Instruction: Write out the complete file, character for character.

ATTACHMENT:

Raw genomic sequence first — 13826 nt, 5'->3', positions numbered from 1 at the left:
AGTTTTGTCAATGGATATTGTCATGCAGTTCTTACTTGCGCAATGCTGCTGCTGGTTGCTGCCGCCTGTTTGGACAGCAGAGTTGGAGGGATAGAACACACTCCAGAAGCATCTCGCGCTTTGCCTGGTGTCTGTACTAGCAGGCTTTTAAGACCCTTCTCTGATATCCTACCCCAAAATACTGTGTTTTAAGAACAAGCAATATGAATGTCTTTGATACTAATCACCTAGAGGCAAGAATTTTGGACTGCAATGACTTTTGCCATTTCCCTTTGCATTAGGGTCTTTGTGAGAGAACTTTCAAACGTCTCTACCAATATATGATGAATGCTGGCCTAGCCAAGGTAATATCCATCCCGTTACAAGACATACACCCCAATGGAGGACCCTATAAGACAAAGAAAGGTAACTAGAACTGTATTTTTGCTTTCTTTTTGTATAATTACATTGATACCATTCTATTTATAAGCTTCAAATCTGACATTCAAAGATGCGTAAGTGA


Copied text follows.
Raw genomic sequence first — 13826 nt, 5'->3', positions numbered from 1 at the left:
AGTTTTGTCAATGGATATTGTCATGCAGTTCTTACTTGCGCAATGCTGCTGCTGGTTGCTGCCGCCTGTTTGGACAGCAGAGTTGGAGGGATAGAACACACTCCAGAAGCATCTCGCGCTTTGCCTGGTGTCTGTACTAGCAGGCTTTTAAGACCCTTCTCTGATATCCTACCCCAAAATACTGTGTTTTAAGAACAAGCAATATGAATGTCTTTGATACTAATCACCTAGAGGCAAGAATTTTGGACTGCAATGACTTTTGCCATTTCCCTTTGCATTAGGGTCTTTGTGAGAGAACTTTCAAACGTCTCTACCAATATATGATGAATGCTGGCCTAGCCAAGGTAATATCCATCCCGTTACAAGACATACACCCCAATGGAGGACCCTATAAGACAAAGAAAGGTAACTAGAACTGTATTTTTGCTTTCTTTTTGTATAATTACATTGATACCATTCTATTTATAAGCTTCAAATCTGACATTCAAAGATGCGTAAGTGA